Update August 29, 2016: Brock Turner is slated to be released from prison this week after serving only three months of his sentence. According to records, he’s being released three months early for good behavior.
In January 2015, Stanford swimmer and freshman Brock Allen Turner was arrested for raping an unconscious woman.
Turner was caught outside of a fraternity house mid-rape by two Stanford University graduate students biking across campus. One of the bicyclists yelled, “What are you doing?” to Turner, at which point he ran. The students were able to catch up to Turner and wrestle him to the ground.
Because Turner was a star swimmer at Stanford, coverage of his trial received the “once-promising future” treatment. In reporting on sexual assault, media outlets show a pattern of focusing on how the assailant has a bright future and how the current case could ruin his upward trajectory–most articles about Turner include a nice portrait of him instead of his mugshot. We saw this in reporting on Daniel Holtzclaw, the former Oklahoma City police officer convicted of multiple counts of rape, whose aspiring football career become the focus of a 12,000-word SB Nation feature. We saw this in Steubenville: People lamented how the rape case there would “blow up” the football program. During Turner’s trial, his lawyers painted a picture of him as a champion swimmer, and his family argued that the loss of a Stanford swimming scholarship was already major retribution for his crime and should factor into his sentencing. The framing seems to have worked. Turner’s “once-promising future” was once again invoked when sentencing judge Aaron Persky sentenced him to just six months in county jail after Turner was convicted of three felonies, including assault with attempt to rape.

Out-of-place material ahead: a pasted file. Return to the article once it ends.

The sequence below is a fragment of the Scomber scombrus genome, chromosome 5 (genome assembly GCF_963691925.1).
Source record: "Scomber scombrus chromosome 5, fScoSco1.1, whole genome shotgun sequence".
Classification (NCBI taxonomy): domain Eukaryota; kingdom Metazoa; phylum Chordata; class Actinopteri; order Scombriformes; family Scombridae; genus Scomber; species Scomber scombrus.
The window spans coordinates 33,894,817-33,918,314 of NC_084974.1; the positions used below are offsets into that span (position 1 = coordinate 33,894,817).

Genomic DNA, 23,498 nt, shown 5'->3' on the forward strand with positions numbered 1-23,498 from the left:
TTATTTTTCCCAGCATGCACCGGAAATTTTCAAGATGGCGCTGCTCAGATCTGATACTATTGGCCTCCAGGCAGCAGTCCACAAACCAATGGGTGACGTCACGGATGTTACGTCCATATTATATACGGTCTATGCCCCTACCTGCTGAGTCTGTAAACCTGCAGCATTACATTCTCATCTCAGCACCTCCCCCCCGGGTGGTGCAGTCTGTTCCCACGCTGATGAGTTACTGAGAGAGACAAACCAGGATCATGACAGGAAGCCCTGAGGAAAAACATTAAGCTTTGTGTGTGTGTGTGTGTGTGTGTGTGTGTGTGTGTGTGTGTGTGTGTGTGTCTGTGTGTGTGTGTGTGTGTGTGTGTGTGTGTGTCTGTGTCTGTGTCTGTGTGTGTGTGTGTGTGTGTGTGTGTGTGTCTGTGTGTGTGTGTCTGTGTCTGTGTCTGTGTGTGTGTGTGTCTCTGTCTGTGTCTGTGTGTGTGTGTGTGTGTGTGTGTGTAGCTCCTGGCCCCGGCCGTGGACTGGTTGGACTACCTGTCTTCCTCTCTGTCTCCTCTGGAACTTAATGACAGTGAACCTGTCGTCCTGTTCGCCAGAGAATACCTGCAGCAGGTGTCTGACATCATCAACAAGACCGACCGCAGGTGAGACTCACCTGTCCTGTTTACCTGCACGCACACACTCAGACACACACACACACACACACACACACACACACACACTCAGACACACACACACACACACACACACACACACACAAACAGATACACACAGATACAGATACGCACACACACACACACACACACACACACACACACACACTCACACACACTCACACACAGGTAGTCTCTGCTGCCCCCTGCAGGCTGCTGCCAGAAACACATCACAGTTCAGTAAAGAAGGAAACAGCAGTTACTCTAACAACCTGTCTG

During the trial, Turner said that he was establishing a program so that he could “speak out against the college campus drinking culture and the sexual promiscuity that goes along with that.” He also said that he wants to show people that one night of drinking can ruin a life—meaning his own. Turner was facing a maximum sentence of 14 years, but the sentencing judge said that because Turner was young and had no previous criminal history, “a prison sentence would have a severe impact on him.”
On Thursday, Turner’s victim addressed him directly and read him a letter about the “severe impact” his assault had on her. Afterwards, she provided her full statement to BuzzFeed news, saying that she was disappointed by the sentence and angry that Turner still denies sexually assaulting her.
“I want the judge to know that he ignited a tiny fire,” she said. She certainly ignited a big response: People who read the statement launched a petition demanding the recall of sentencing judge Aaron Persky that has received almost 60,000 signatures so far.
The statement is a devastating and powerful punch-to-the-stomach that lit up the internet over the weekend and has now received more than 4 million views. The woman, now 23, said that the “gentle” sentence “is a reason for all of us to speak even louder.” In her statement, the survivor of the assault lays out many of the problems with the way media outlets often report on sexual assault. Reading a news article about the assault, the victim was surprised to find Turner’s swimming career discussed in a glowing light:
“At the bottom of the article, after I learned about the graphic details of my own sexual assault, the article listed his swimming times. She was found breathing, unresponsive with her underwear six inches away from her bare stomach curled in fetal position. By the way, he’s really good at swimming. Throw in my mile time if that’s what we’re doing. I’m good at cooking, put that in there, I think the end is where you list your extracurriculars to cancel out all the sickening things that’ve happened.”
The statement ends with the survivor standing with victims of sexual assault, saying, “And finally, to girls everywhere, I am with you. On nights when you feel alone, I am with you.”
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